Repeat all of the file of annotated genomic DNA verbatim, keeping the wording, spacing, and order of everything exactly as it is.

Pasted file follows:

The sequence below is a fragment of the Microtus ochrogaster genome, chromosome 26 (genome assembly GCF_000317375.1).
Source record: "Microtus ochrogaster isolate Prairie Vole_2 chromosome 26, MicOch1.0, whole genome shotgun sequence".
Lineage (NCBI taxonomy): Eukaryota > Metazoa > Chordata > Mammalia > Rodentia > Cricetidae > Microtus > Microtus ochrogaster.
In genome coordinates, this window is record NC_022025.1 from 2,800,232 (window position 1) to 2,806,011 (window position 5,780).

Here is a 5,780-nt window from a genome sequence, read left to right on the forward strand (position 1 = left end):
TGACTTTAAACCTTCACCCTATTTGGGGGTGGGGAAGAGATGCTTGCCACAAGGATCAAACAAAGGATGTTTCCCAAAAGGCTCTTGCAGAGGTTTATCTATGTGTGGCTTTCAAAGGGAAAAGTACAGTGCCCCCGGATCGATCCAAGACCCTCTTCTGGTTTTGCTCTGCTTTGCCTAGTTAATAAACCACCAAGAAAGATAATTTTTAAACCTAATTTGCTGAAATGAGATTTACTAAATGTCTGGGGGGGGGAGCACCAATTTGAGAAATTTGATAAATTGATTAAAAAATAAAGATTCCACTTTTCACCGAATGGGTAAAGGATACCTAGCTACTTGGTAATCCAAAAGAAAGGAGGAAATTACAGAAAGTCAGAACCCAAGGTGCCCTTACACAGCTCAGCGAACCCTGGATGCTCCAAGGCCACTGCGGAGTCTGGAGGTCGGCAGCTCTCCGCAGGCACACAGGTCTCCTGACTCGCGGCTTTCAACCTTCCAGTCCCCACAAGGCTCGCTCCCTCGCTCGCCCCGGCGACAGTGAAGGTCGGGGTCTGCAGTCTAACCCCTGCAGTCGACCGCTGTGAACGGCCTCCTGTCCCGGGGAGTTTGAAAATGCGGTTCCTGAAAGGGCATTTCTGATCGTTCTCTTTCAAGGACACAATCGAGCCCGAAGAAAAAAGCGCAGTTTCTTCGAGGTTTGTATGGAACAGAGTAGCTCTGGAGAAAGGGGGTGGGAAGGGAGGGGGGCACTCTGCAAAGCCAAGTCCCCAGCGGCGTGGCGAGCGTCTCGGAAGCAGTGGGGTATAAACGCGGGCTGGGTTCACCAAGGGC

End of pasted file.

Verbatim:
The sequence below is a fragment of the Microtus ochrogaster genome, chromosome 26 (genome assembly GCF_000317375.1).
Source record: "Microtus ochrogaster isolate Prairie Vole_2 chromosome 26, MicOch1.0, whole genome shotgun sequence".
Lineage (NCBI taxonomy): Eukaryota > Metazoa > Chordata > Mammalia > Rodentia > Cricetidae > Microtus > Microtus ochrogaster.
In genome coordinates, this window is record NC_022025.1 from 2,800,232 (window position 1) to 2,806,011 (window position 5,780).

Here is a 5,780-nt window from a genome sequence, read left to right on the forward strand (position 1 = left end):
TGACTTTAAACCTTCACCCTATTTGGGGGTGGGGAAGAGATGCTTGCCACAAGGATCAAACAAAGGATGTTTCCCAAAAGGCTCTTGCAGAGGTTTATCTATGTGTGGCTTTCAAAGGGAAAAGTACAGTGCCCCCGGATCGATCCAAGACCCTCTTCTGGTTTTGCTCTGCTTTGCCTAGTTAATAAACCACCAAGAAAGATAATTTTTAAACCTAATTTGCTGAAATGAGATTTACTAAATGTCTGGGGGGGGGAGCACCAATTTGAGAAATTTGATAAATTGATTAAAAAATAAAGATTCCACTTTTCACCGAATGGGTAAAGGATACCTAGCTACTTGGTAATCCAAAAGAAAGGAGGAAATTACAGAAAGTCAGAACCCAAGGTGCCCTTACACAGCTCAGCGAACCCTGGATGCTCCAAGGCCACTGCGGAGTCTGGAGGTCGGCAGCTCTCCGCAGGCACACAGGTCTCCTGACTCGCGGCTTTCAACCTTCCAGTCCCCACAAGGCTCGCTCCCTCGCTCGCCCCGGCGACAGTGAAGGTCGGGGTCTGCAGTCTAACCCCTGCAGTCGACCGCTGTGAACGGCCTCCTGTCCCGGGGAGTTTGAAAATGCGGTTCCTGAAAGGGCATTTCTGATCGTTCTCTTTCAAGGACACAATCGAGCCCGAAGAAAAAAGCGCAGTTTCTTCGAGGTTTGTATGGAACAGAGTAGCTCTGGAGAAAGGGGGTGGGAAGGGAGGGGGGCACTCTGCAAAGCCAAGTCCCCAGCGGCGTGGCGAGCGTCTCGGAAGCAGTGGGGTATAAACGCGGGCTGGGTTCACCAAGGGC